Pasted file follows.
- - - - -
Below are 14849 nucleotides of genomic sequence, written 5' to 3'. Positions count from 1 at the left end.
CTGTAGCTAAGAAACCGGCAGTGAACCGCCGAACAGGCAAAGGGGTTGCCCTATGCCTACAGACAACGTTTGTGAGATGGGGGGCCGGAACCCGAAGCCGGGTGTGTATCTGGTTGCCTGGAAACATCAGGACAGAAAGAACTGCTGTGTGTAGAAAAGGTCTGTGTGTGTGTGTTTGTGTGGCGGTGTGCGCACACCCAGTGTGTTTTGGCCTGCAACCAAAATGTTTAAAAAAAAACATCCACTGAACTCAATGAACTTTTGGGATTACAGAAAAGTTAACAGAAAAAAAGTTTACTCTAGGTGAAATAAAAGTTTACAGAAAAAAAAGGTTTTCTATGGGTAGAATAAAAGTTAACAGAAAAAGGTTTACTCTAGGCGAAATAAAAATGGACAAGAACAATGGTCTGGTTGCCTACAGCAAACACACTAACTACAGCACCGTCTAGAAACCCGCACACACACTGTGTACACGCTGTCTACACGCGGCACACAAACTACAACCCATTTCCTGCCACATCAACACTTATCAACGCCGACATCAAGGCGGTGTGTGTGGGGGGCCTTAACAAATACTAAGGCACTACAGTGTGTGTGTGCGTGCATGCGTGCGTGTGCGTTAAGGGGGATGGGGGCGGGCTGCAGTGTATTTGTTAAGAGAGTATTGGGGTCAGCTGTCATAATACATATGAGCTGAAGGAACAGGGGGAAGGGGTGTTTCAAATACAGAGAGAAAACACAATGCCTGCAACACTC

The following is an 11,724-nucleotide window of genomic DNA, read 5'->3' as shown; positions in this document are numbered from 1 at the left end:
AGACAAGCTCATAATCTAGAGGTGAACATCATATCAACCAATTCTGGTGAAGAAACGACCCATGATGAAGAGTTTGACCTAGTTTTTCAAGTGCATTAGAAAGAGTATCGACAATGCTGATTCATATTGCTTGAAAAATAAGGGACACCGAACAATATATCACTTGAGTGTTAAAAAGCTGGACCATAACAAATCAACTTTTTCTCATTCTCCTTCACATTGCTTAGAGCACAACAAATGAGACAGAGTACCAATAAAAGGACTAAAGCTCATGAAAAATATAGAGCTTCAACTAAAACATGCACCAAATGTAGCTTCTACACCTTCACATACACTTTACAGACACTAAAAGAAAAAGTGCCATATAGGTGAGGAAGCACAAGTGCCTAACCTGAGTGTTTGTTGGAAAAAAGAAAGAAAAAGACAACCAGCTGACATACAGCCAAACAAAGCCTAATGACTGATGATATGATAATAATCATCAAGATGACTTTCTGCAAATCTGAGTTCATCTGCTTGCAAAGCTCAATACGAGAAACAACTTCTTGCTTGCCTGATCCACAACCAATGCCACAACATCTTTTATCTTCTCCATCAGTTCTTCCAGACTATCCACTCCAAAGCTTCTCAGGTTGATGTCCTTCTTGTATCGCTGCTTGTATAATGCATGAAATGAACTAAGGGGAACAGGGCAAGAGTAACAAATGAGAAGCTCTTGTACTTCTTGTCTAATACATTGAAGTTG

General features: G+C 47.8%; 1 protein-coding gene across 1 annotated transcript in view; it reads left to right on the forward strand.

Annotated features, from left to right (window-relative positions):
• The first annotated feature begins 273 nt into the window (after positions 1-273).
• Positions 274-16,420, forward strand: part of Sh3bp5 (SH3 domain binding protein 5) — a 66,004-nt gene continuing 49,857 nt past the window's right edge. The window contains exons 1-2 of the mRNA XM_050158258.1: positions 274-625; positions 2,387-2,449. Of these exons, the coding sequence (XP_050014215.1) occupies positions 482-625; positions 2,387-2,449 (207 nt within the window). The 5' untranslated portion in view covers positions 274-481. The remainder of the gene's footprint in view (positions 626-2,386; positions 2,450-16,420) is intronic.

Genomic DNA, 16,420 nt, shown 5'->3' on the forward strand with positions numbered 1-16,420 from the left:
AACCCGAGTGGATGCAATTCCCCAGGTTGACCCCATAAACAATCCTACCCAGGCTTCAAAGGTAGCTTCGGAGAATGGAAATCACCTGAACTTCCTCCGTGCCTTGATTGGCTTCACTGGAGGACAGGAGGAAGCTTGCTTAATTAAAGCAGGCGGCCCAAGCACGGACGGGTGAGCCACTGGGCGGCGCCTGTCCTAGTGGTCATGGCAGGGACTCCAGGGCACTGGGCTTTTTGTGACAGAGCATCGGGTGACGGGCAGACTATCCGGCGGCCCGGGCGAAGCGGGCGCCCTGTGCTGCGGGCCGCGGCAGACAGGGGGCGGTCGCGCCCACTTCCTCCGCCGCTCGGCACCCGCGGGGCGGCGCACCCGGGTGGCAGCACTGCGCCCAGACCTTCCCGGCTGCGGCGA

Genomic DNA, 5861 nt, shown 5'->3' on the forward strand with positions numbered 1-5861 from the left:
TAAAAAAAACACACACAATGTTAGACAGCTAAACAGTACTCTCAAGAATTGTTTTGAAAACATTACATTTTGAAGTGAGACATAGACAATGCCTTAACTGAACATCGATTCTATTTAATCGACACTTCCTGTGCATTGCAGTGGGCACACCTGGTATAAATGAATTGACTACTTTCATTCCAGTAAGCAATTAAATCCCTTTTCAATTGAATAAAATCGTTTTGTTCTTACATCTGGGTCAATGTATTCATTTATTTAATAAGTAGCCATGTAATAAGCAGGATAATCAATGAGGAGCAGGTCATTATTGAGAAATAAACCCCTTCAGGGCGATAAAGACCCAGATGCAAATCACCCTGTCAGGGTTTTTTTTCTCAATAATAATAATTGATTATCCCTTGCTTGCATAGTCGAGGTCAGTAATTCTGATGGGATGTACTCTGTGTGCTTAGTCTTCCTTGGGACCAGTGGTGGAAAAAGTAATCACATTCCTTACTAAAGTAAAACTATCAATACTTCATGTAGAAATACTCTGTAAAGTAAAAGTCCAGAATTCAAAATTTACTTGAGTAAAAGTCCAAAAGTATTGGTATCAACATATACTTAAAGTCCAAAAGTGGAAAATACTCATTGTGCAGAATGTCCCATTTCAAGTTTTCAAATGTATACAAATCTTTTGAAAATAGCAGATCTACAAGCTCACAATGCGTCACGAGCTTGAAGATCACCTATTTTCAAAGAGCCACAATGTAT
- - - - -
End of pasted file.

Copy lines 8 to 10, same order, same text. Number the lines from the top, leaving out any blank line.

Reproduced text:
• Positions 274-16,420, forward strand: part of Sh3bp5 (SH3 domain binding protein 5) — a 66,004-nt gene continuing 49,857 nt past the window's right edge. The window contains exons 1-2 of the mRNA XM_050158258.1: positions 274-625; positions 2,387-2,449. Of these exons, the coding sequence (XP_050014215.1) occupies positions 482-625; positions 2,387-2,449 (207 nt within the window). The 5' untranslated portion in view covers positions 274-481. The remainder of the gene's footprint in view (positions 626-2,386; positions 2,450-16,420) is intronic.

Genomic DNA, 16,420 nt, shown 5'->3' on the forward strand with positions numbered 1-16,420 from the left:
AACCCGAGTGGATGCAATTCCCCAGGTTGACCCCATAAACAATCCTACCCAGGCTTCAAAGGTAGCTTCGGAGAATGGAAATCACCTGAACTTCCTCCGTGCCTTGATTGGCTTCACTGGAGGACAGGAGGAAGCTTGCTTAATTAAAGCAGGCGGCCCAAGCACGGACGGGTGAGCCACTGGGCGGCGCCTGTCCTAGTGGTCATGGCAGGGACTCCAGGGCACTGGGCTTTTTGTGACAGAGCATCGGGTGACGGGCAGACTATCCGGCGGCCCGGGCGAAGCGGGCGCCCTGTGCTGCGGGCCGCGGCAGACAGGGGGCGGTCGCGCCCACTTCCTCCGCCGCTCGGCACCCGCGGGGCGGCGCACCCGGGTGGCAGCACTGCGCCCAGACCTTCCCGGCTGCGGCGA